Default calendar in iOS

(February 4th, 2015)

iOS calendarWhen I recently replaced my ageing iPhone, I had to install some applications again and I encountered a little issue: Since I have several calendars all in the same phone (my office Outlook agenda, the personal calendar from Google, and some others), the phone insisted on creating all my new meetings in the wrong calendar.

I had to change the calendar used “by default” by the iOS Calendars application. Nothing really difficult except that it took me hours to find how to do it. Here is the right way:

  • Open the Settings applet
  • Select Mail, Contacts & Calendars
  • Scroll down to the Calendars category
  • Select Default Calendar
  • Choose the calendar you want to select

That’s all folks! But I advise you not to change it too often. And, this is better if you do not have too many calendars on the same screen (you’d easily be lost in the diversity).

Happy Birthday HAL-9000!

(January 12th, 2015)

It’s on January 12th, 1992 that, according to Arthur C. Clarke, was born HAL-9000, the computer from “2001, A space Odyssey” (the book from Arthur C. Clarke and the movie from Stanley Kubrick). Actually, the first time it was powered on. So, it is exactly 23-year old today. Happy birthday HAL-9000!

HAL-9000 - The computer from '2001, A space Odyssey'

HAL-9000 is an Artificial Intelligence computer (the AI word was common then) that takes its own destiny in its virtual hands while killing the human astronauts on board a futuristic spaceship.

I recommend specially both the novel and the movie.


(January 7th, 2015)

In solidarity with Charlie Hebdo, the victims of 7 January 2015 and all defenders of freedom of expression.


The bastards can kill, but they will never be right.

Happy new year

(December 23rd, 2014)

Carte de voeux

Panda discovers Toronto’s snow

(November 26th, 2014)

Synology on a sub-domain (with a dynamic IP address)

(September 28th, 2014)

My problem:

I’ve got a Fiber connexion to the Internet (at Numéricable, one of the main ISP in France) which is forcing a dynamic IP address on me (no fixed IP address, even with a premium; They’ve settled in the XXth century). This would not be very serious except that I host a RAID server from Synology (a DS413j DiskStation with 4 hard drives in RAID-5 redundant mode) which provides several services I would like to share with the Internet (while I’m travelling with my iPhone or my laptop, I’d like to get access to my files through FTP, or my email server).

So, I decided to set things right in order to appropriately locate the Synology DiskStation in a sub-domain of my own (e.g.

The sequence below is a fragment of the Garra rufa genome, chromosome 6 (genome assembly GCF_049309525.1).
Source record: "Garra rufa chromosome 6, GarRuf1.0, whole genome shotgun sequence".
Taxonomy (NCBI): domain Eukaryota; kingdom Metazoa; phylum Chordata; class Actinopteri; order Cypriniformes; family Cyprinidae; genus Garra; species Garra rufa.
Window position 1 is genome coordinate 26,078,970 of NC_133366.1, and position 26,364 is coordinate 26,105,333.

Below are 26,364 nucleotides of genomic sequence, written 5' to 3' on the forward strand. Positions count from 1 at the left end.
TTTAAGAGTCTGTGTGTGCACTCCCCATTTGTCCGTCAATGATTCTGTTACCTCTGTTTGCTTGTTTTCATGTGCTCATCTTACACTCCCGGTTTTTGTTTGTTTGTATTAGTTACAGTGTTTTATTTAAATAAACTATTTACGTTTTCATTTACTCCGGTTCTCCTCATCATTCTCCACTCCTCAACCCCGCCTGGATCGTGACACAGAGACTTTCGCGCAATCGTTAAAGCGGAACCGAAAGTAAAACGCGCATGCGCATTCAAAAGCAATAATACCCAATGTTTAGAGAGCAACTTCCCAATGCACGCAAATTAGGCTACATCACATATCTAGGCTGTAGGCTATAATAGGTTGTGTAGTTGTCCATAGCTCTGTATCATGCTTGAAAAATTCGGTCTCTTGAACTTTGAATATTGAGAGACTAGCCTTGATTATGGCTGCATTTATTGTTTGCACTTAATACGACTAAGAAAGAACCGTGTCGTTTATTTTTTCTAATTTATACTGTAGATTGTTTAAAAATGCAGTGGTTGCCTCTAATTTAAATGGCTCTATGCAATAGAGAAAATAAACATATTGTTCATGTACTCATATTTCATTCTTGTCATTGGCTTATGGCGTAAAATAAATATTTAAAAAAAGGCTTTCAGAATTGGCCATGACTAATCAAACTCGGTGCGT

The solution I opted for:

Dynamic IP addess:

Since my IP address is dynamic, there’s no way I can progress until I solved this single issue. I chose to use the DDNS service DDNS from Synology. Since I use DSM 5.0 (the most recent software version from Synology), I can reach the appropriate option through the control panel and the “External access” menu. I just added a DDNS, selecting Synology as a service supplier, and I recorded the name I wanted (let’s say ds). From this point, despite the IP address changes, my DiskStation is always accessible at

DNS subdomain:

After that, I need to point onto This is slightly more complex because my domain nam is reserved atz Gandi and it is pointed toward a server hosted by OVH. It’s the hosted server (rented from OVH) which includes all the information relating to So, I went to my server control panel and, in its DNS configuration, I modified (in your case, you may need to add) a CNAME record.

mail 10800 IN CNAME (Don’t forget the final dot/period in your CNAME entry, or it won’t work!)
Since I am lucky, my control panel at OVH includes an easy way to get the correct syntax (it’s safer): I tell it the mail subdomain is described by a CNAME record pointing to (a bit terse, but not difficult).

Then, I only had to wait for the DNS information to “propagate” (from a few minutes to a few hours, sometimes up to 24-48 hours). And a little check using ping confirmed that it answered from my Numéricable IP address.

Explore Mount Everest (in photo)

(September 18th, 2014)

An impressive photograph shot at (very) high resolution from the first slopes of the Pumori looking at the Mount Everest, where you will be able to immerse yourself into for hours (just click onto the picture below):

Mount Everest

You can simply spend hours exploring the rocks, the ice of the glaciers or look for the expeditions climbing Mount Everest (the very first ones are still far from the summit). And you will also discover that traffic jams occur even at the top of the world…

Steam locomotive

(August 18th, 2014)

These old steam locomotives look great on their ancient engravings.

Amoskeag Manufacturing Co.

Wm. Mason, Taunton

Source: Bibliodyssey

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Polar bear hunting – Seen from the prey’s eyes

(July 27th, 2014)

Filmmaker Gordon Buchanan, while shooting a BBC documentary in Svalbard, Norway, experienced being considered as a prey worth hunting. Despite ending with no killing (the glass cage was strong enough), this must have been a real moment of stress.

Some of the photos shot by Gordon are in the article published in the Daily Mail Online.

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Baroque garden pavillon (Melk Abbey)

(July 20th, 2014)

Finally, still in the Melk Abbet (Austria), you can find a nice little garden pavillon (transformed into a quiet little pub) whose baroque painted decor is worth a few minutes.

Stift Melk (baroque pavillon) Stift Melk (baroque pavillon)
Stift Melk (baroque pavillon) Stift Melk (baroque pavillon)
Stift Melk (baroque pavillon) Stift Melk (baroque pavillon)

The exotic animals reminded me of wildlife safari photo trips…

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